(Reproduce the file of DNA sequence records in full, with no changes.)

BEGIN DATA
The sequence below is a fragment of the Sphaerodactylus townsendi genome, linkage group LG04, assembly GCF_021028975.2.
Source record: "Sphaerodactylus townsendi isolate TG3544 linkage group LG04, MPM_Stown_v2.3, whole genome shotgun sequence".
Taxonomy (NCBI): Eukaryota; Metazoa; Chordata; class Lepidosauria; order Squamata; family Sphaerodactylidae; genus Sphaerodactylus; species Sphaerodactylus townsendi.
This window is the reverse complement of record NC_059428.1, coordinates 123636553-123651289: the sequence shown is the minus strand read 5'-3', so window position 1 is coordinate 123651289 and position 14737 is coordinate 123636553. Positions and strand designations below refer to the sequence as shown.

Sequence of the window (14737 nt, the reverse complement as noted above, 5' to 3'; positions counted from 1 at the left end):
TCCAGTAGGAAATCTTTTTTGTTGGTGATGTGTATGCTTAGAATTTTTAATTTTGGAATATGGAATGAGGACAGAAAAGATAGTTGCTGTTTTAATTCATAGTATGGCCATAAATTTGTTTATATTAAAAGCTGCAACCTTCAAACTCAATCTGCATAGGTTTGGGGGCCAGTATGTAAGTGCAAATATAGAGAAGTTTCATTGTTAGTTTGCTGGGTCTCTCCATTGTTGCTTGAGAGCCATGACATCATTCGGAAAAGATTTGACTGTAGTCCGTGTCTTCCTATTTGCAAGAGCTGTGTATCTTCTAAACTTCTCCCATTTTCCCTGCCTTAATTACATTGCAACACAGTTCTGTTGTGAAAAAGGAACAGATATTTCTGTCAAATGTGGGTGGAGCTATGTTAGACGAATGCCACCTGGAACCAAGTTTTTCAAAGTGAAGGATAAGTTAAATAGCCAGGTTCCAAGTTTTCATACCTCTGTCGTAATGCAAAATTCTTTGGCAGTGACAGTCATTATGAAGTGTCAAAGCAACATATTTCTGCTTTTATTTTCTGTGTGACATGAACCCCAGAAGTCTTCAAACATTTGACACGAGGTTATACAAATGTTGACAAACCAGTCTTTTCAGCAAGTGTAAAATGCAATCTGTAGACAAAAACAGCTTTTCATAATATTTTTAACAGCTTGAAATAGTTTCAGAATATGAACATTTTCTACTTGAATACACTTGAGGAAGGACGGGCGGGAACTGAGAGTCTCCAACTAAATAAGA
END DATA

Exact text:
The sequence below is a fragment of the Sphaerodactylus townsendi genome, linkage group LG04, assembly GCF_021028975.2.
Source record: "Sphaerodactylus townsendi isolate TG3544 linkage group LG04, MPM_Stown_v2.3, whole genome shotgun sequence".
Taxonomy (NCBI): Eukaryota; Metazoa; Chordata; class Lepidosauria; order Squamata; family Sphaerodactylidae; genus Sphaerodactylus; species Sphaerodactylus townsendi.
This window is the reverse complement of record NC_059428.1, coordinates 123636553-123651289: the sequence shown is the minus strand read 5'-3', so window position 1 is coordinate 123651289 and position 14737 is coordinate 123636553. Positions and strand designations below refer to the sequence as shown.

Sequence of the window (14737 nt, the reverse complement as noted above, 5' to 3'; positions counted from 1 at the left end):
TCCAGTAGGAAATCTTTTTTGTTGGTGATGTGTATGCTTAGAATTTTTAATTTTGGAATATGGAATGAGGACAGAAAAGATAGTTGCTGTTTTAATTCATAGTATGGCCATAAATTTGTTTATATTAAAAGCTGCAACCTTCAAACTCAATCTGCATAGGTTTGGGGGCCAGTATGTAAGTGCAAATATAGAGAAGTTTCATTGTTAGTTTGCTGGGTCTCTCCATTGTTGCTTGAGAGCCATGACATCATTCGGAAAAGATTTGACTGTAGTCCGTGTCTTCCTATTTGCAAGAGCTGTGTATCTTCTAAACTTCTCCCATTTTCCCTGCCTTAATTACATTGCAACACAGTTCTGTTGTGAAAAAGGAACAGATATTTCTGTCAAATGTGGGTGGAGCTATGTTAGACGAATGCCACCTGGAACCAAGTTTTTCAAAGTGAAGGATAAGTTAAATAGCCAGGTTCCAAGTTTTCATACCTCTGTCGTAATGCAAAATTCTTTGGCAGTGACAGTCATTATGAAGTGTCAAAGCAACATATTTCTGCTTTTATTTTCTGTGTGACATGAACCCCAGAAGTCTTCAAACATTTGACACGAGGTTATACAAATGTTGACAAACCAGTCTTTTCAGCAAGTGTAAAATGCAATCTGTAGACAAAAACAGCTTTTCATAATATTTTTAACAGCTTGAAATAGTTTCAGAATATGAACATTTTCTACTTGAATACACTTGAGGAAGGACGGGCGGGAACTGAGAGTCTCCAACTAAATAAGA